Ratings may harm gifted pupils - principal

TINA LAW
Last updated 05:00 04/07/2012

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The education of New Zealand's most gifted children will be at risk if the Government publishes league tables, a Christchurch school principal says.

Paparoa Street School principal and New Zealand Principals' Federation vice-president Philip Harding said that if schools were publicly judged solely on their national standards pass rate, they would put more emphasis on getting low-achieving pupils up to the standard rather than pushing their top pupils.

"Why worry about extending the most able students if they are above the line?"

There was no evidence of this happening yet, and it was a dire prediction, but it was likely to quietly happen over the next two to three years, he said.

Schools had a legislative requirement to extend talented pupils, but there would be a subtle decline in the focus, he said.

Schools would not ignore gifted pupils, but over time their extension opportunities would be diluted as schools focused on getting pupils across the line, he said.

The Government is going ahead with plans to release league tables for primary schools in September, based on national standards pass rates, despite strong opposition from the education sector.

The standards, put in place last year, focus on reading, writing and mathematics.

Harding said league tables would encourage schools to put too much emphasis on those three areas, to the detriment of other curriculum areas.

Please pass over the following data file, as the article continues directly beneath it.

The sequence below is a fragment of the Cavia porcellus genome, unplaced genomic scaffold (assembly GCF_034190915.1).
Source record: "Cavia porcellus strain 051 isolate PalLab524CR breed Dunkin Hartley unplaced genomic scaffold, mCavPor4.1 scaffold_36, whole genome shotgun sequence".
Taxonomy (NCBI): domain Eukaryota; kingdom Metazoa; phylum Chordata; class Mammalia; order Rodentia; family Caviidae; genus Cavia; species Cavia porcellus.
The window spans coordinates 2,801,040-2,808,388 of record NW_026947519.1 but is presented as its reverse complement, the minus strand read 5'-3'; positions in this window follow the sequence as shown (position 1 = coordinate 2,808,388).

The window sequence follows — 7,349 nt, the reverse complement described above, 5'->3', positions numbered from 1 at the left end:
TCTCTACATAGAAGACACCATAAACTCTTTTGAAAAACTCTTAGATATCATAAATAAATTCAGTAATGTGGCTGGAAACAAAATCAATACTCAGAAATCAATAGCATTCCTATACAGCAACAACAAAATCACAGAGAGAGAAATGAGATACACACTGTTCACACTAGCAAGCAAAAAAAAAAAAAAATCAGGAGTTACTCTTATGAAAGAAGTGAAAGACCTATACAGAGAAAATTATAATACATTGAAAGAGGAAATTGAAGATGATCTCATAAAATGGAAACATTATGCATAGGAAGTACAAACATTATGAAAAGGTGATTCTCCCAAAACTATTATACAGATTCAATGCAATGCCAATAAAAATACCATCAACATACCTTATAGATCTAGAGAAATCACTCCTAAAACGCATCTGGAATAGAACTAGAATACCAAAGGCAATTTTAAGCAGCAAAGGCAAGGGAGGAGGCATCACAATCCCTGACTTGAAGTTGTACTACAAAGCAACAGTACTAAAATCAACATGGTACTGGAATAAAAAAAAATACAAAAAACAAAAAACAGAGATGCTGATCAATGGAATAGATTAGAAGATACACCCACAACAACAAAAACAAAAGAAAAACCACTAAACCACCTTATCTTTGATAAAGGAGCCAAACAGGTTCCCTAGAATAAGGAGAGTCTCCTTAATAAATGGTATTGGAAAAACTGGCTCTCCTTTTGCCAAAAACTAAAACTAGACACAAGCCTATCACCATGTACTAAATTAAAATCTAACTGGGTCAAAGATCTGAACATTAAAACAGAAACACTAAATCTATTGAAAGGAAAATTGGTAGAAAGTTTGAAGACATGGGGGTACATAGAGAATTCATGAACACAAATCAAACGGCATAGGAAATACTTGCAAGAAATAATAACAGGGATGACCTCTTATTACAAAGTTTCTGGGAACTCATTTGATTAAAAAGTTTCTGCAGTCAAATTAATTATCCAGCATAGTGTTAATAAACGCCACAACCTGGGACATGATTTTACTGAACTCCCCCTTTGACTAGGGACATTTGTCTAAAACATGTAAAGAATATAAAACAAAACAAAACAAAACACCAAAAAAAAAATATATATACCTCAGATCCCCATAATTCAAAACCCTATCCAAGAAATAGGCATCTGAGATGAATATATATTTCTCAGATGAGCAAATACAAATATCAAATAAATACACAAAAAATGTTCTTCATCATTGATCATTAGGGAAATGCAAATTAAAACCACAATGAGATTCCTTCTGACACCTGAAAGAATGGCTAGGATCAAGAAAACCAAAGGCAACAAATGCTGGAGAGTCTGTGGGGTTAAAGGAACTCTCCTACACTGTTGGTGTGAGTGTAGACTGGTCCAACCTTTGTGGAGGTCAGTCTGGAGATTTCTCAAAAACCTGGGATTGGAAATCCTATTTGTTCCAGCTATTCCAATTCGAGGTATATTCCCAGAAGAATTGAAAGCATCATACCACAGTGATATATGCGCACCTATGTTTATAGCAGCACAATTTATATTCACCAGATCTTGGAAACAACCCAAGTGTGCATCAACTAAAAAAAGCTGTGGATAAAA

There was a fear teachers would "teach to the test", he said.

Louise Tapper, who has been involved in education for the gifted for 20 years and is completing a PhD in the achievements of gifted and talented pupils in New Zealand, said she was worried the national standards and league tables removed any impetus for teachers to push gifted pupils.

Many children sat in classrooms "knowing everything there is to know" and ended up becoming unpaid teacher aides, she said.

There was a risk gifted and talented children who were not provided with extension learning would see no point in doing work in the classroom, Tapper said.

Prime Minister John Key said this week the data from schools was "very ropey" and difficult to interpret, but he hoped it would become more consistent.

New Zealand Educational Institute president Ian Leckie said league tables would not give an accurate assessment of a school's performance. It would be irresponsible for the Government to release information that could mislead parents and wrongly label schools as "failing".

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- The Press

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